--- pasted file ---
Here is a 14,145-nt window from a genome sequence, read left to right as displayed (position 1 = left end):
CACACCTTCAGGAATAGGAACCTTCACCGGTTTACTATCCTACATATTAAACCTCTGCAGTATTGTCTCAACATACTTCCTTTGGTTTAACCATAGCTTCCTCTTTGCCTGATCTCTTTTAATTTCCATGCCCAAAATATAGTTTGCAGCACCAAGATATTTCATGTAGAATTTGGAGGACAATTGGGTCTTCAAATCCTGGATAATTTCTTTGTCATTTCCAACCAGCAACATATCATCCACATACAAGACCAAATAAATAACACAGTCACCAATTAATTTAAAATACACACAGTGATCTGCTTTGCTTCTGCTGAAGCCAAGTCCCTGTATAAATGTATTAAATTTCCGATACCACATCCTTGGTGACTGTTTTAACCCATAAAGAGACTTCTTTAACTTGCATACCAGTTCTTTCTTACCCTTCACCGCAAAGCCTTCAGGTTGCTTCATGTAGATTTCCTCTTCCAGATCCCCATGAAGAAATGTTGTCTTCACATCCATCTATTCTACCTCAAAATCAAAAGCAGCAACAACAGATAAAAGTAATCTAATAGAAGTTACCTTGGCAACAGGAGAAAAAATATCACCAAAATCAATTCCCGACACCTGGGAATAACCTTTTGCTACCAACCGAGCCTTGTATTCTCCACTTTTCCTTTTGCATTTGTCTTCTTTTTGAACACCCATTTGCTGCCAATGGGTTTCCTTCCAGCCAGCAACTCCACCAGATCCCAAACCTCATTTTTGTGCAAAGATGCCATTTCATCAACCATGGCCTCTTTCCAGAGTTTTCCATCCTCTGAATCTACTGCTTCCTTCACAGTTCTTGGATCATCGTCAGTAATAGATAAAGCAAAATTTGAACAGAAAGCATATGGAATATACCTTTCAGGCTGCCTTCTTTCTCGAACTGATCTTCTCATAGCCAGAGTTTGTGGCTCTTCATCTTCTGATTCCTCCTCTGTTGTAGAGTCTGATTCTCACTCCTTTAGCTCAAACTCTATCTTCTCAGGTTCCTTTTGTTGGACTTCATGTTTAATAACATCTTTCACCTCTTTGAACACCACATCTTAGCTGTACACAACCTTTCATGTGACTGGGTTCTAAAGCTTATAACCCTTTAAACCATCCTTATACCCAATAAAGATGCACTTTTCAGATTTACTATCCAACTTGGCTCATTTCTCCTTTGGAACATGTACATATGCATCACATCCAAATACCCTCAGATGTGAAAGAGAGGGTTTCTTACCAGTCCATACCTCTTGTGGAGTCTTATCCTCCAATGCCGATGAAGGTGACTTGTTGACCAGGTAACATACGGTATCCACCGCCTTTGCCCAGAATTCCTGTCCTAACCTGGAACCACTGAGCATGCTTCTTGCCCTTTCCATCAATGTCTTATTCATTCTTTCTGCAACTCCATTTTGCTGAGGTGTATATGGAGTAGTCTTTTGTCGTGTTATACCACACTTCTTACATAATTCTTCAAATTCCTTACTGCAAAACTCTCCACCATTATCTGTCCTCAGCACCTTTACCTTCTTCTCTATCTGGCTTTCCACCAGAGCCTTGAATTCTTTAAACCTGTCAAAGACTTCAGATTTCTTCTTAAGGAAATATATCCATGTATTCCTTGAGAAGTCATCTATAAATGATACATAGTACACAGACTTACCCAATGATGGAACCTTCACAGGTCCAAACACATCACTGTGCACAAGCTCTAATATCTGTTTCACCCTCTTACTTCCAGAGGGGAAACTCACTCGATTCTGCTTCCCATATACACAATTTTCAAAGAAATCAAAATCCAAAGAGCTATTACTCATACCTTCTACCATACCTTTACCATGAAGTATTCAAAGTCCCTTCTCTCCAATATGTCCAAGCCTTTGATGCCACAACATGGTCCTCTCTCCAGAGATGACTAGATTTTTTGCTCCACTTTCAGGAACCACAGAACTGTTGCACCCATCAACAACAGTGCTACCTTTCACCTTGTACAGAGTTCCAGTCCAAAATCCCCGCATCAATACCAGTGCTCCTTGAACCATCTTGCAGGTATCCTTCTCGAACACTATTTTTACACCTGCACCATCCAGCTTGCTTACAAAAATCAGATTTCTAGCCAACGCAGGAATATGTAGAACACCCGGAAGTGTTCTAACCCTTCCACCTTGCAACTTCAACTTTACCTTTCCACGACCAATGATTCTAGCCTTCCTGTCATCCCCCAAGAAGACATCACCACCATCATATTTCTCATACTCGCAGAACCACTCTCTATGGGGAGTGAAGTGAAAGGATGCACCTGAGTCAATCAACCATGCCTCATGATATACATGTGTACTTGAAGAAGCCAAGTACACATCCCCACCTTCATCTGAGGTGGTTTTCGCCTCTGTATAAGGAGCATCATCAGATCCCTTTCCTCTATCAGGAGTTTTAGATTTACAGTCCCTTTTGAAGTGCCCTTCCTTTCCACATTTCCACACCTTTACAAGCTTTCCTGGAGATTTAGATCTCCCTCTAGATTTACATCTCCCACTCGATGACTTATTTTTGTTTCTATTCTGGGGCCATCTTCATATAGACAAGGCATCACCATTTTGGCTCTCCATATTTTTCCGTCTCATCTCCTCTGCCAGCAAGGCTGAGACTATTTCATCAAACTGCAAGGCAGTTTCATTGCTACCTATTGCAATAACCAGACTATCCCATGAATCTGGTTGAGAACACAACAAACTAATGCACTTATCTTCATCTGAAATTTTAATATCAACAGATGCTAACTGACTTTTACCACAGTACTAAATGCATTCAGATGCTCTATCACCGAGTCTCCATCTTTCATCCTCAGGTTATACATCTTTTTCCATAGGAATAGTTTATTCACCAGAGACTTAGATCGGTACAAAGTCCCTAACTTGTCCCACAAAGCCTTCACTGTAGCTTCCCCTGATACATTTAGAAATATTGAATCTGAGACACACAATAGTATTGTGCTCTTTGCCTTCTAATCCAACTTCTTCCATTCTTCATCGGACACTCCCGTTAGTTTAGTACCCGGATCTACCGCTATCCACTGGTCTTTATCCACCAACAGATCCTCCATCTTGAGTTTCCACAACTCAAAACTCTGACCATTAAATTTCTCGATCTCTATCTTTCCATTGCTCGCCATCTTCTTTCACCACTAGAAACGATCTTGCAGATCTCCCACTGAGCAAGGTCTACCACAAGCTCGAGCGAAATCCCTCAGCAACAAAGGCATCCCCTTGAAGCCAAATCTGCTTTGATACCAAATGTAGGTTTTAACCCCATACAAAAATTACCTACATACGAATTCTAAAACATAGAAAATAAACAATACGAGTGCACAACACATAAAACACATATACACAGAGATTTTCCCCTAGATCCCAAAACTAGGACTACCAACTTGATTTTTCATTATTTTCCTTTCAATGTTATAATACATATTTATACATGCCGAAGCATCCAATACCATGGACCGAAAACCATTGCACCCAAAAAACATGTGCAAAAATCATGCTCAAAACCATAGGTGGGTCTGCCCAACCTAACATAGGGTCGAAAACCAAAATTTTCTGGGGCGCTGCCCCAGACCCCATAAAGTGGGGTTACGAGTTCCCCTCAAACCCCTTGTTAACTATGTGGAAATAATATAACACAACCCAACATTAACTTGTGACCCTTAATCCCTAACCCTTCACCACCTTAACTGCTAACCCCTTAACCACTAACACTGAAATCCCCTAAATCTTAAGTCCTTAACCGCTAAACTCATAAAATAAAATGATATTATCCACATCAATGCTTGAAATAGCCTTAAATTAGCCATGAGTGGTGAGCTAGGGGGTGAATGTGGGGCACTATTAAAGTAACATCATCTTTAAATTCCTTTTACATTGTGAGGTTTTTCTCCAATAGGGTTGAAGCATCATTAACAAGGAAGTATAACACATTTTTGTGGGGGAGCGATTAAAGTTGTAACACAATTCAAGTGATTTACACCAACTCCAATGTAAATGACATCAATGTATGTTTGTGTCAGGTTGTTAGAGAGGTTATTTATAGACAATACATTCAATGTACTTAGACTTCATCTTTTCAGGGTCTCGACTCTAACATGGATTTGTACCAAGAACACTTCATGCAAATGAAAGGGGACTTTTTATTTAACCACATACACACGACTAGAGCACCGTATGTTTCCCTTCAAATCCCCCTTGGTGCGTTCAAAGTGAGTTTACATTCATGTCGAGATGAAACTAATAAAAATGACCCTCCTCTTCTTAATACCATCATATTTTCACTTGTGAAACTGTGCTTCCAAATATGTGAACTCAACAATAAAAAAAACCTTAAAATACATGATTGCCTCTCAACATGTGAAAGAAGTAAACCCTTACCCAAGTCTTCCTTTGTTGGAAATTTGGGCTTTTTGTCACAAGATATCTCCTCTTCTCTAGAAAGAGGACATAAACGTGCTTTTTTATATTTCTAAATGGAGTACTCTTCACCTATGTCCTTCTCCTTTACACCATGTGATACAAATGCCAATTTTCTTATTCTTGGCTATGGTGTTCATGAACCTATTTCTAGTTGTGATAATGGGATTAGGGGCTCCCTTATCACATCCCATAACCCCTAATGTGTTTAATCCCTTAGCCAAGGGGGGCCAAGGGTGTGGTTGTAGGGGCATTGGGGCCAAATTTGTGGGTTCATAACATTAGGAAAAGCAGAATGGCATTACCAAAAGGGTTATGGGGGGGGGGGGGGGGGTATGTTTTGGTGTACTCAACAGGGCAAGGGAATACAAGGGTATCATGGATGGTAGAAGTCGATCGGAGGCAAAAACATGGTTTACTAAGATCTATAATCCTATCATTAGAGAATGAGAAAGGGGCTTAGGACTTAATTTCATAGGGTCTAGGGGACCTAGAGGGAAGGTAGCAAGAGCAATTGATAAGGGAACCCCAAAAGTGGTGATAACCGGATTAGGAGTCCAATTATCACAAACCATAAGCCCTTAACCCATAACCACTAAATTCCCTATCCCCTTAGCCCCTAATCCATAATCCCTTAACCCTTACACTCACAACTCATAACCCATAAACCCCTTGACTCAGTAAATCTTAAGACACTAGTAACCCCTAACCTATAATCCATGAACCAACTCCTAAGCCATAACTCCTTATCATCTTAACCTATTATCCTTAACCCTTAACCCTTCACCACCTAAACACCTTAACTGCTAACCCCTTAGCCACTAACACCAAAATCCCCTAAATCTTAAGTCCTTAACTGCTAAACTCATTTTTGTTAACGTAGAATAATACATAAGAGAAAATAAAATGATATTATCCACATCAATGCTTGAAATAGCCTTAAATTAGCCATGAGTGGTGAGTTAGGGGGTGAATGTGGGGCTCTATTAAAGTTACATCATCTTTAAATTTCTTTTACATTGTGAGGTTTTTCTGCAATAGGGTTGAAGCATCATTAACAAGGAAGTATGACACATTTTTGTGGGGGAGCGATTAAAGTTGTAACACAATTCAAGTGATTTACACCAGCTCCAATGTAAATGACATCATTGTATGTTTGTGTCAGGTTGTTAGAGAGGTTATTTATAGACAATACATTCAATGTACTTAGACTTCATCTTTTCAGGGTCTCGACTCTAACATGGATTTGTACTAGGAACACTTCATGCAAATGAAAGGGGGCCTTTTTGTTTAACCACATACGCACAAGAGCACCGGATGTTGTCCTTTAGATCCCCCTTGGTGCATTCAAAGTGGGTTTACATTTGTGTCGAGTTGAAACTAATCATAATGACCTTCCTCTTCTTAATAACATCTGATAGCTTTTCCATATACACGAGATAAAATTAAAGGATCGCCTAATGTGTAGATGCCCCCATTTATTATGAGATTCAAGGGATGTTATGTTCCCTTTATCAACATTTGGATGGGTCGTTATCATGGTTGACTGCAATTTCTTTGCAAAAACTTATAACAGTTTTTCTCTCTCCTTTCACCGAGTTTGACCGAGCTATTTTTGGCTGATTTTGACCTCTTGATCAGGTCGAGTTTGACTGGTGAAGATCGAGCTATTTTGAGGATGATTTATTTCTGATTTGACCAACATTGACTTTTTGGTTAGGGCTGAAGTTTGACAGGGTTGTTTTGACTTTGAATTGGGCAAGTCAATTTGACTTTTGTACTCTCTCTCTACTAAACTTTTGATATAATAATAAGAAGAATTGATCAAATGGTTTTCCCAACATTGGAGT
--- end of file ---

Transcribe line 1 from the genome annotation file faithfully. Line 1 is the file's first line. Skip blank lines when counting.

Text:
Here is a 14,145-nt window from a genome sequence, read left to right as displayed (position 1 = left end):